Admittedly, the allusion to Pushkin’s “mini-tragedy” would be hard to detect.

  6. “At Plato’s symposium during the plague,”does have a ring to it.

  7. Here’s my 2 cents. Feast at the time of plague became a stand alone phrase in Russian and is not necessarily references Pushkin’s play, at least not directly. If a translator leaves Pushkin alone, another phrase of vaguely similar meaning may do. Something like “Plato’s symposium while Rome burns”, but “Plato’s symposium during the plague” is good enough as well. Those attuned to Pushkin’s Feast will get the idea.

    To complicate matters somewhat, it is not clear what “feast in the time of plague” actually means. For Pushkin, most probably, the feast was a reaction to the desperate circumstances of the plague, when people gave up the attempts to save their lives and decided to go all in on partying. But this decadent interpretation could not survive the wide use of the phrase and it morphed into more middle-class notion that it is wrong to party during the plague (compare après nous le déluge) . Which of those ideas Pasternak had in mind, I don’t know, and there is a substantial possibility that he meant something else entirely.

  8. There is an oft-quoted passage from Emmanuel Levinas (“Reality and its shadow”, 1948); it contains a meme obviously imported from the East:

    There is something wicked and egoist and cowardly in artistic enjoyment. There are times when one can be ashamed of it, as of feasting during a plague.

  9. My favourite variation on the theme of the feast in the time of plague is the description of Stalinist architecture as “ампир во время чумы”: empire (style) in the time of plague.

  10. > clever rhyme (výp’yu/prototípe)

    Can the cleverness be explained? Is it clever because it rhymes words of different length? Or because it’s on the borderline of what can be considered rhyming? I don’t have any intuition at all about Russian, but I’m curious whether

    1. Reduced /u/ versus reduced /e/, something like [ʊ] versus [ɪ], I presume? Are these commonly rhymed?
    2. /p/ with an off-glide versus palatalized /p/. A phonemic distinction I don’t think I could ever internalize. Are they commonly rhymed?
    3. /i/ versus /ɨ/. I’ve seen analyses that treat them as allophones of the same phoneme, but regardless, unless I’m misguided their surface forms here are different. Are they commonly rhymed?

  11. In the preceding stanza, Pasternak rhymes по кипе with сыпью, so this kind of rhyme is hardly unique (at least for him). There are, for example, a couple of interesting (half-)rhymes involving polysyllabic words with antipenultimate stress in Bulat Okudzhava’s “Song about Arbat”: невеликие : религия; излечишься : отечество.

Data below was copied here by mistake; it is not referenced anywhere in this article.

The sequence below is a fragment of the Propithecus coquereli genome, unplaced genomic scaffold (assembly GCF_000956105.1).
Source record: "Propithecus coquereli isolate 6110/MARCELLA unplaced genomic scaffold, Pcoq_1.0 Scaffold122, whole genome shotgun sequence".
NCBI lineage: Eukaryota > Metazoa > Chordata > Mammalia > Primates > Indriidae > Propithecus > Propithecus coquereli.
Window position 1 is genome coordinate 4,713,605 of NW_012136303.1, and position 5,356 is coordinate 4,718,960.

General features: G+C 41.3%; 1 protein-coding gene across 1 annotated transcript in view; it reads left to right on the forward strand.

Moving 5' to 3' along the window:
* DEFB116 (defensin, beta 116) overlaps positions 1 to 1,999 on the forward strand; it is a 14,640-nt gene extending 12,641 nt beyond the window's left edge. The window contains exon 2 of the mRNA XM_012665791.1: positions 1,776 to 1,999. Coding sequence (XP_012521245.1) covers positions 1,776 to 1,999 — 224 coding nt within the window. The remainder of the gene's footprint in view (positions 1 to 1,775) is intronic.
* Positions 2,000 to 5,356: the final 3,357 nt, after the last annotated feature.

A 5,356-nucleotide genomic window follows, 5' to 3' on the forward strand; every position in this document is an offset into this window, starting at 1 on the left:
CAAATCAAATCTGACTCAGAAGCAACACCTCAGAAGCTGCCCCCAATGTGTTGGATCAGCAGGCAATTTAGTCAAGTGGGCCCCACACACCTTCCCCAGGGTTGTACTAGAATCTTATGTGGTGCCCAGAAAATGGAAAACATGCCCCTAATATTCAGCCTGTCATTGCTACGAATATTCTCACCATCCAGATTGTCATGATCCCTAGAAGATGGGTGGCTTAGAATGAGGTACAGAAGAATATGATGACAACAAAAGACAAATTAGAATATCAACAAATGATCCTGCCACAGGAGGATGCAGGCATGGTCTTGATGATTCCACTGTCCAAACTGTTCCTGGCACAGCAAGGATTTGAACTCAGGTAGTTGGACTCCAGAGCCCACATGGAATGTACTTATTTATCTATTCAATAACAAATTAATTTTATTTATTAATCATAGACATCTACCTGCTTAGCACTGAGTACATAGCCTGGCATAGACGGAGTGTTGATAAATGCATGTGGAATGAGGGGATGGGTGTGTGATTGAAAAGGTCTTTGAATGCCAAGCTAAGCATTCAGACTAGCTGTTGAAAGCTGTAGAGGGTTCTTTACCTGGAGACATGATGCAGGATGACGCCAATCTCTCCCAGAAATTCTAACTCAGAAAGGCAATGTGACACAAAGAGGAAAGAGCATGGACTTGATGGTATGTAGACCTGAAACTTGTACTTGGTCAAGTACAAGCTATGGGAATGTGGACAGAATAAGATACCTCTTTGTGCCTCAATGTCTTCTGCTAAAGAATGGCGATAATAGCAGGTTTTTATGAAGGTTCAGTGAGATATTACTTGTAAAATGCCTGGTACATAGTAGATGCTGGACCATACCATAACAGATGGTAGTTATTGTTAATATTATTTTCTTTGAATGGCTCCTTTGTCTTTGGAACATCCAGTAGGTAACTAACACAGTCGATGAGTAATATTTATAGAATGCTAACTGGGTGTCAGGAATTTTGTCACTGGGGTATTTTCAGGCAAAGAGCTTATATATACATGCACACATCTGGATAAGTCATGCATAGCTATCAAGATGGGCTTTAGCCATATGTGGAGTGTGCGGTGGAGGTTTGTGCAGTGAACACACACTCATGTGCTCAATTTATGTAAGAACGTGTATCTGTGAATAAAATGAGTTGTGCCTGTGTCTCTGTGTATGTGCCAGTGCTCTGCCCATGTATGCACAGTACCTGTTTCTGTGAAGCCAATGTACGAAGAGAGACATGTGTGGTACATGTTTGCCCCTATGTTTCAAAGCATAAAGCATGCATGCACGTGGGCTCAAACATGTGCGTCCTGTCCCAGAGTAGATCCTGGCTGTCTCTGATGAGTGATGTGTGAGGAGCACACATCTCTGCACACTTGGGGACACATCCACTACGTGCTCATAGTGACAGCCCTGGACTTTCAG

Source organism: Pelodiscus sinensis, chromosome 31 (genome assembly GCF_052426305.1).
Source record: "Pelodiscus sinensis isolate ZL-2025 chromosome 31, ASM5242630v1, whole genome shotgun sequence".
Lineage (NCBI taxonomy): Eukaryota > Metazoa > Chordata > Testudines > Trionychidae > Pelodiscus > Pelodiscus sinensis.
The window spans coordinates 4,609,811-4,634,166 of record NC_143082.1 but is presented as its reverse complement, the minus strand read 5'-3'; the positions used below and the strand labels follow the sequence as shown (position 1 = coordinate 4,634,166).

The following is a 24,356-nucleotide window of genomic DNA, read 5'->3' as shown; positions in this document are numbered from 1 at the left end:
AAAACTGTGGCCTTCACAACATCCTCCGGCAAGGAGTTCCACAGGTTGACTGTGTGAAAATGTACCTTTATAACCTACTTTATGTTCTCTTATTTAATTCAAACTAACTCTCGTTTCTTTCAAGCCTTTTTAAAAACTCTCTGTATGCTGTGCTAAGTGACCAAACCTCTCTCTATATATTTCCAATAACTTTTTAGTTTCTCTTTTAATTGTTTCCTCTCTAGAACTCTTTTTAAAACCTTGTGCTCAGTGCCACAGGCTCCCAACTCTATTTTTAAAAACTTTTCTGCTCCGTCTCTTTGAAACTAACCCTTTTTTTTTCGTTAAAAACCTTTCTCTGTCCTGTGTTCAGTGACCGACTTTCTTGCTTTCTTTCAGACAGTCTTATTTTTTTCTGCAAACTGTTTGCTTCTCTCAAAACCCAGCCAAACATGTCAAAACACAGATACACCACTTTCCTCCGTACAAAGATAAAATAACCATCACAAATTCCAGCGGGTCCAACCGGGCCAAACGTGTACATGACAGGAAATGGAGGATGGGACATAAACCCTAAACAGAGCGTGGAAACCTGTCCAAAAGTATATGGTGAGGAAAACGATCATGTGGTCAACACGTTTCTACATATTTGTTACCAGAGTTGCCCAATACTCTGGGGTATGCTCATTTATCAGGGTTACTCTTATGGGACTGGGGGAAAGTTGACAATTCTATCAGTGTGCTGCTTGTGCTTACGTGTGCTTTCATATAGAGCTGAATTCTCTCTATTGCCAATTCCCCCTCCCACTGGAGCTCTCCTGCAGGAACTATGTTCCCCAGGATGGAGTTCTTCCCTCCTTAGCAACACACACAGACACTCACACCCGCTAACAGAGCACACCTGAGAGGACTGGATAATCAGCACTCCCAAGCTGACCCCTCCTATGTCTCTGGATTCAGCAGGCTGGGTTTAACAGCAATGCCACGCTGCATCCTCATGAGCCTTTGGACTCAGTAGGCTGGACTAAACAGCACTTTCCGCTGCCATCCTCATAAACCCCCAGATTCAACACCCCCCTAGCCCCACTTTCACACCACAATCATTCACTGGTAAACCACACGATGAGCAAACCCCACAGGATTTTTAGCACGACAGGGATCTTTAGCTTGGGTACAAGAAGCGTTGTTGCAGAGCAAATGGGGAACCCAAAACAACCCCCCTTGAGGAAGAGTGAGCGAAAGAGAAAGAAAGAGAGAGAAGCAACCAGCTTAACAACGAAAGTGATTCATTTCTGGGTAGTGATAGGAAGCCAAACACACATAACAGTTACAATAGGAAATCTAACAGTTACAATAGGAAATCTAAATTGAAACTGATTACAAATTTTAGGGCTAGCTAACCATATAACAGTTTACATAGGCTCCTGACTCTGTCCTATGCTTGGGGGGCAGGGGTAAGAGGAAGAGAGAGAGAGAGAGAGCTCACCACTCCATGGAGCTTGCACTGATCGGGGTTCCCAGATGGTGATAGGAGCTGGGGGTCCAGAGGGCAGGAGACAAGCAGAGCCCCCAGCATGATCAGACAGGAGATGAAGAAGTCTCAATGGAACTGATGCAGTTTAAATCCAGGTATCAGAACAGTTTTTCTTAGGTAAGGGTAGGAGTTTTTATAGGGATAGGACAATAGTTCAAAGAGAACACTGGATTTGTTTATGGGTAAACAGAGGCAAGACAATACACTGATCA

12. “ампир во время чумы”

    Far away from Russia, we find a distant echo of this trope in El amor en los tiempos del cólera by Gabriel García Márquez.

  13. David Marjanović says:

    /p/ with an off-glide versus palatalized /p/

    They’re both palatalized. The first is additionally followed by [j], the second is not; and that part is no worse than the rhyme that expresses the principle of phonetic/phonemic orthography – у каждого звука своя буква.

  14. In my idiolect of Polish there is a contrast between e.g. kopie /kɔpʲɛ/ ‘dig’ (3sg.) and kopie /kɔpjɛ/ (phonetically [kɔpʲjɛ]), ‘copies’, between dania /daȵa/ ‘courses of a meal, dishes’ and Dania /daȵja/ ‘Denmark’, and several other such pairs. Likewise, ziemia /ʑɛmʲa/ ‘earth, ground’ is not a perfect ryme for chemia /xɛmja/ [xɛmʲja] ‘chemistry’. But this contrast is probably recessive, and my informal observation is that many Poles, also of my generation, lack it. Anyway, it doesn’t seem to matter as far as rhymed poetry is concerned. Time-honoured poetic licence permits /i/ to rhyme with /ɨ/ as in Russian (whatever their phonological status in either language), and line-final [ɔw̃] (in the normative accent) may rhyme with -o [ɔ].

  15. If I were to attempt to translate it, I would probably go for something like “At Plato’s symposium during the plague” (to preserve the rhythm of the original and exploit the alliteration offered by English)

    Yes, that’s excellent; since the Pushkin allusion is impossible to carry over (and probably not foremost in the Russian reader’s mind, as D.O. says), might as well forget about it, and your version works very well.